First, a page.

Welcome to the pumpkin patch,one of Lancaster counties many farm stands. This stand is one of several where we went for a good selection for our house display this year. I bought the biggest one they had here and it was almost 50 bucks,and it is self-serve here. They must sell wholesale as well because there was a truck at the barn and the driver must have had a good laugh watching me because it took me 5 tries to get it on the wagon.The first four involved tipping the wagon and trying to right it with the pumpkin leaning against and then finally I found a board and rolled it on the wagon. it easily weighed 150 pounds plus but is very awkward to lift. Many times two guys will use a burlap bag and double team them but no one was around.The bottom photo is part of our finished display along the rail trail where we live. the whopper is the one on the left and it is almost twice as big as the nearest one.The cat on the fence is one of three we cut out from templates on Martha Stewart and the bed was found for free at the curb. It is hard to get a great shot because our display is on a steep hill that goes down to the trail. Also the welcome pumpkin is done by the farmer using a nail to scratch the skin and it heals like that by harvest time.
Each year around this time I find myself scanning the landscape for fall displays to photograph. I passed this farm stand on my travels and stopped to get permission to try a shot. The owner was more than willing to allow the endeavor and said to stop anytime. I decided to try a shot before sunrise this past weekend and assumed I would be there in the dark all by myself for a while, but to my surprise and delight,work was already under way in preparation for customers when I arrived. The owner was washing the driveway down,and to be honest I was originally going to crop the building on the right off my shot,but when the wet surface reflected the stand light,it seemed time to change my plan. So with sunrise still an hour away,I began to compose and fine tune things before the light got good.
The gorgeous sky lit up first and lasted maybe 5 minutes,but that was more than enough time to capture it and the expanse of mums that stretch toward the barn. While I was waiting for the light to begin shooting, the owner pulled up with a large produce wagon pulled by two horses and he backed that wagon into the second door as easily as driving a car,which really impressed me. Between the sky,the reflection, and the mums,I was very happy with my result. The bottom image is the angle I originally wanted to shoot for comparison and you can see the horse and wagon sitting in the field on the left.
This close up window scene was captured at a state historic site,and I utilized flash to add some light to the scene inside.The flash also helped reveal the window texture,adding another detail. Everything was lit from outside by carefully directing the light.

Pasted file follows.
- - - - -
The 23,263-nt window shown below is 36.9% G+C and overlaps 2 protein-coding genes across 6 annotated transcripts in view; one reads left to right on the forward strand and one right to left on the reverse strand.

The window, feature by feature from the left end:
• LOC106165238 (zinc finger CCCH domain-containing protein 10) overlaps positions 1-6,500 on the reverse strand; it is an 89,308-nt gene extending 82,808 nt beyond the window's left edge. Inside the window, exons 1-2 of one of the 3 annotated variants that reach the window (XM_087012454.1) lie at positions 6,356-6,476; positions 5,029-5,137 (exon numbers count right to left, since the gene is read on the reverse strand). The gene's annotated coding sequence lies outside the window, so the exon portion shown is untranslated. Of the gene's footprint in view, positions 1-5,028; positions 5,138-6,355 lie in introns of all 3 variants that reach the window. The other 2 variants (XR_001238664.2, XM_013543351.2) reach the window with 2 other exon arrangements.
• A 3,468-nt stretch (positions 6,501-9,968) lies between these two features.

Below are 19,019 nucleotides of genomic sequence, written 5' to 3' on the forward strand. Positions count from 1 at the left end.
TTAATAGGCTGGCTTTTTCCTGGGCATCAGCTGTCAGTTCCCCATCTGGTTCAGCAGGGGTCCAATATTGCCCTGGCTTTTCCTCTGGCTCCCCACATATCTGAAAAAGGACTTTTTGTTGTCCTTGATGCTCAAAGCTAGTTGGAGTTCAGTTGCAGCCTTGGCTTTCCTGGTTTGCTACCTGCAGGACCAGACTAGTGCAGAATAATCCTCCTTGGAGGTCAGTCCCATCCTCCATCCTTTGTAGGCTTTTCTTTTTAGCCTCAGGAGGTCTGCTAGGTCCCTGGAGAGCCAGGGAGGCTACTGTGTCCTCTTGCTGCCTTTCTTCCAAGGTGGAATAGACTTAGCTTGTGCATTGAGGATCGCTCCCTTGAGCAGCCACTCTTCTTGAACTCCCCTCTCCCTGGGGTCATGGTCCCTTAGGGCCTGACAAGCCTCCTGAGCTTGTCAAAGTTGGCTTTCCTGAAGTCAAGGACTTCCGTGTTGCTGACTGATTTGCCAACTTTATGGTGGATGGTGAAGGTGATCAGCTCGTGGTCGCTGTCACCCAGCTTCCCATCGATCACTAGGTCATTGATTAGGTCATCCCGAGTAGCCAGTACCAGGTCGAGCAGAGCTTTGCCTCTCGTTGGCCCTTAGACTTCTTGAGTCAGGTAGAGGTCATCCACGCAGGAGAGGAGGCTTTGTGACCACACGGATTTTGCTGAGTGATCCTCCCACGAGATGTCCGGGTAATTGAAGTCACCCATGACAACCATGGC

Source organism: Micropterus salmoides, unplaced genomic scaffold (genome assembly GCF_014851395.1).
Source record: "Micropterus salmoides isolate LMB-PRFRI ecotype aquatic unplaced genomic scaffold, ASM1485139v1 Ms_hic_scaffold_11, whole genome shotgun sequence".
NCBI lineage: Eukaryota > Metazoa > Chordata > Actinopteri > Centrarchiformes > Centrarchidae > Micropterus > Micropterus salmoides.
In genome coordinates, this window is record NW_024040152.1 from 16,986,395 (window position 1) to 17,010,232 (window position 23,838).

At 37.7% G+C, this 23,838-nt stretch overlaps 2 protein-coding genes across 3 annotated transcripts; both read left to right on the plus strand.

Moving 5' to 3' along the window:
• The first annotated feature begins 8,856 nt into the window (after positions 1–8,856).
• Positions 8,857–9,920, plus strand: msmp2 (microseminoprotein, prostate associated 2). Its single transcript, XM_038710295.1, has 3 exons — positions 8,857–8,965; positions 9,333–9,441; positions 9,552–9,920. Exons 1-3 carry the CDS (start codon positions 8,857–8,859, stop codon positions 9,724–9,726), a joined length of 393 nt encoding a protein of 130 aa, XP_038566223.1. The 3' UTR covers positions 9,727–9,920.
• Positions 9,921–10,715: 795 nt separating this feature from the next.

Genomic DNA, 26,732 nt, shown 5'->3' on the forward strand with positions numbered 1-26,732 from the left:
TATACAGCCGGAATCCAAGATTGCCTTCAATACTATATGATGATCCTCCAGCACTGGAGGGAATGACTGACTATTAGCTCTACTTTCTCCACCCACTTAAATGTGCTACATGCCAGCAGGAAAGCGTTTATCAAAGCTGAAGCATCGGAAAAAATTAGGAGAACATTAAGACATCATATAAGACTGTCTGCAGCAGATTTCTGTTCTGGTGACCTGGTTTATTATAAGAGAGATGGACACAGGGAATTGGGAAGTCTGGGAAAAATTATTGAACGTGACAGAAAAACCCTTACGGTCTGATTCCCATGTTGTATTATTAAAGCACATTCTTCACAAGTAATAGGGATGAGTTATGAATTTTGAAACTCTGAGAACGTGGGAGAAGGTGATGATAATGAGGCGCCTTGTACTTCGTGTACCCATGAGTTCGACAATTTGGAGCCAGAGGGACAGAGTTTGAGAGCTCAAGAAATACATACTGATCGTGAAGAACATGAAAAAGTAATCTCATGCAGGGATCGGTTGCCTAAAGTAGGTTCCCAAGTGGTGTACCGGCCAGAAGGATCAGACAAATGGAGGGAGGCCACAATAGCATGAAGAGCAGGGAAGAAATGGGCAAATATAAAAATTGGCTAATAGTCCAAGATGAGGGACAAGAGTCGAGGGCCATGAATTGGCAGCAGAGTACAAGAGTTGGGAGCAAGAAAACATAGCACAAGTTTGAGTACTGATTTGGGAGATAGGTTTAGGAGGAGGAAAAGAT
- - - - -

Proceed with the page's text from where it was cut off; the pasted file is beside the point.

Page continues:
This old Dodge has been part of a local fall roadside stand for several years and this year I finally set aside a night to photograph it. The truck bed is full of mums and a wide variety of colorful mums fill the foreground for customers to pick from. Let me explain how the shoot went.I arrived an hour before sunset so I could set up the tripod,fill in any empty holes with flowers if needed and start my laptop to fire the camera. First the laptop took 5 minutes to let me log on,then my camera control software would not recognize that my camera was attached. After no less than 6 restarts,the sun was now below the horizon and I was now ready to drive over my laptop.
Next the sky lit up in an area Not included in my frame,so I recomposed and shot the image. Now I was ready to give up on light painting the scene because of the laptop snafu,but I gave it one last try and unbelievably the thing works. So for the next hour I used my spotlight and a flash to light the truck, flowers,and scene and this was my result. Lighting a black truck is a real challenge but thanks to the generosity of the owners in allowing me to work the shot,I had enough time to pull it off.
This is the third cicada shell that I found this year in a strange location. These insects usually climb trees and hatch from there as they hang on the bark, but this one seemed to prefer greenery instead. The hibiscus was 10 feet from the tree,so maybe he was too tired to keep going. Not sure how the pollen got on him, but it was windy the day before. Their jagged legs are perfect for clinging. I only wish I had seen him hatch from here.they usually can be seen on the move around dusk as they seek out their spot to open.
As promised, here is another image taken at the Watt Mansion featuring hydrangea in bloom.Recent severe hot weather has taken its toll on these lovely plants and we are in need of a good soaking rain again. A few flash pops helped light the shaded blooms.
Sorry for the error on calling these hyacinth in my original post. Thankfully a friend pointed out my brain freeze.